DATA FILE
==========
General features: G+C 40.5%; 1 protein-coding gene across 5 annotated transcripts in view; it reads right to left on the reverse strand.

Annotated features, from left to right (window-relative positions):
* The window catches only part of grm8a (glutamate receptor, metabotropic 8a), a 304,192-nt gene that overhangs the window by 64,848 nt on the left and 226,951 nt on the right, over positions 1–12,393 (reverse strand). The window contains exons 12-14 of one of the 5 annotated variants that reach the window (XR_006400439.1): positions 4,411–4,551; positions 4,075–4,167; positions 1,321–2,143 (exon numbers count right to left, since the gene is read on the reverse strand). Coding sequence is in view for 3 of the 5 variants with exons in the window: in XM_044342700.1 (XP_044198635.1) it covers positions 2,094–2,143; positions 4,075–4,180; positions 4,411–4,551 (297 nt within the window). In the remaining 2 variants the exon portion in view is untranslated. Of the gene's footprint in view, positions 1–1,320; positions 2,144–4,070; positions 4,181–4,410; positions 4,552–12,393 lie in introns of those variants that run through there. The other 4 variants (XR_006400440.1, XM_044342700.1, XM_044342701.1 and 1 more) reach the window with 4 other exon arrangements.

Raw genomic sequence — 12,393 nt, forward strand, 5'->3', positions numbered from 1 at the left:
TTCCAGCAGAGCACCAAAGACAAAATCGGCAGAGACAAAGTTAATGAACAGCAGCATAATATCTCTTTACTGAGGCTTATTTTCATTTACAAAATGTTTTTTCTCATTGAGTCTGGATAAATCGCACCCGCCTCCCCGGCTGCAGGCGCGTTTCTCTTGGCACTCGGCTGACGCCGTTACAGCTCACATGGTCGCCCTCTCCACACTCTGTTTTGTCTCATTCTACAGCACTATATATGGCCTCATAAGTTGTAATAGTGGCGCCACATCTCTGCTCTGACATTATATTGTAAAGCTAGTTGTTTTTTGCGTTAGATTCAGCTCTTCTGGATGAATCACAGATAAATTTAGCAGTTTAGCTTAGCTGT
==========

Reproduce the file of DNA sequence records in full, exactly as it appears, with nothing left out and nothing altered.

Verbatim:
General features: G+C 40.5%; 1 protein-coding gene across 5 annotated transcripts in view; it reads right to left on the reverse strand.

Annotated features, from left to right (window-relative positions):
* The window catches only part of grm8a (glutamate receptor, metabotropic 8a), a 304,192-nt gene that overhangs the window by 64,848 nt on the left and 226,951 nt on the right, over positions 1–12,393 (reverse strand). The window contains exons 12-14 of one of the 5 annotated variants that reach the window (XR_006400439.1): positions 4,411–4,551; positions 4,075–4,167; positions 1,321–2,143 (exon numbers count right to left, since the gene is read on the reverse strand). Coding sequence is in view for 3 of the 5 variants with exons in the window: in XM_044342700.1 (XP_044198635.1) it covers positions 2,094–2,143; positions 4,075–4,180; positions 4,411–4,551 (297 nt within the window). In the remaining 2 variants the exon portion in view is untranslated. Of the gene's footprint in view, positions 1–1,320; positions 2,144–4,070; positions 4,181–4,410; positions 4,552–12,393 lie in introns of those variants that run through there. The other 4 variants (XR_006400440.1, XM_044342700.1, XM_044342701.1 and 1 more) reach the window with 4 other exon arrangements.

Raw genomic sequence — 12,393 nt, forward strand, 5'->3', positions numbered from 1 at the left:
TTCCAGCAGAGCACCAAAGACAAAATCGGCAGAGACAAAGTTAATGAACAGCAGCATAATATCTCTTTACTGAGGCTTATTTTCATTTACAAAATGTTTTTTCTCATTGAGTCTGGATAAATCGCACCCGCCTCCCCGGCTGCAGGCGCGTTTCTCTTGGCACTCGGCTGACGCCGTTACAGCTCACATGGTCGCCCTCTCCACACTCTGTTTTGTCTCATTCTACAGCACTATATATGGCCTCATAAGTTGTAATAGTGGCGCCACATCTCTGCTCTGACATTATATTGTAAAGCTAGTTGTTTTTTGCGTTAGATTCAGCTCTTCTGGATGAATCACAGATAAATTTAGCAGTTTAGCTTAGCTGT